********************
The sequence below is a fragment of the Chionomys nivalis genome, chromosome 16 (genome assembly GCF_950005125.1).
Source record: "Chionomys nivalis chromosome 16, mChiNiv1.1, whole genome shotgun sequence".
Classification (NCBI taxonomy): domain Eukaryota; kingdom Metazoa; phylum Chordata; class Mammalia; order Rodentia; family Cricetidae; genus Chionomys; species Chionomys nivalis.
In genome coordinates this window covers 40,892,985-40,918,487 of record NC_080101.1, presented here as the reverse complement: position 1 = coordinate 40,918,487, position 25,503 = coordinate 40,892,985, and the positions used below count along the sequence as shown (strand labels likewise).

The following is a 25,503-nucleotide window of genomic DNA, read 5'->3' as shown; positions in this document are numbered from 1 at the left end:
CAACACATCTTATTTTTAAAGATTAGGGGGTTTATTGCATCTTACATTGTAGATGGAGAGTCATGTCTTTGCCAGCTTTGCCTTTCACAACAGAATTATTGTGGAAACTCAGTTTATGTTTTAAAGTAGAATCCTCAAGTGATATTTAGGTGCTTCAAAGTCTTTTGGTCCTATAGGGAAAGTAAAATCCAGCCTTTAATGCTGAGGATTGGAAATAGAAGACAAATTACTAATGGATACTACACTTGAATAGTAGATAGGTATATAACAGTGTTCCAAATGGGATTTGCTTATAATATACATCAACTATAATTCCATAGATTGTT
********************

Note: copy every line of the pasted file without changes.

The sequence below is a fragment of the Chionomys nivalis genome, chromosome 16 (genome assembly GCF_950005125.1).
Source record: "Chionomys nivalis chromosome 16, mChiNiv1.1, whole genome shotgun sequence".
Classification (NCBI taxonomy): domain Eukaryota; kingdom Metazoa; phylum Chordata; class Mammalia; order Rodentia; family Cricetidae; genus Chionomys; species Chionomys nivalis.
In genome coordinates this window covers 40,892,985-40,918,487 of record NC_080101.1, presented here as the reverse complement: position 1 = coordinate 40,918,487, position 25,503 = coordinate 40,892,985, and the positions used below count along the sequence as shown (strand labels likewise).

The following is a 25,503-nucleotide window of genomic DNA, read 5'->3' as shown; positions in this document are numbered from 1 at the left end:
CAACACATCTTATTTTTAAAGATTAGGGGGTTTATTGCATCTTACATTGTAGATGGAGAGTCATGTCTTTGCCAGCTTTGCCTTTCACAACAGAATTATTGTGGAAACTCAGTTTATGTTTTAAAGTAGAATCCTCAAGTGATATTTAGGTGCTTCAAAGTCTTTTGGTCCTATAGGGAAAGTAAAATCCAGCCTTTAATGCTGAGGATTGGAAATAGAAGACAAATTACTAATGGATACTACACTTGAATAGTAGATAGGTATATAACAGTGTTCCAAATGGGATTTGCTTATAATATACATCAACTATAATTCCATAGATTGTT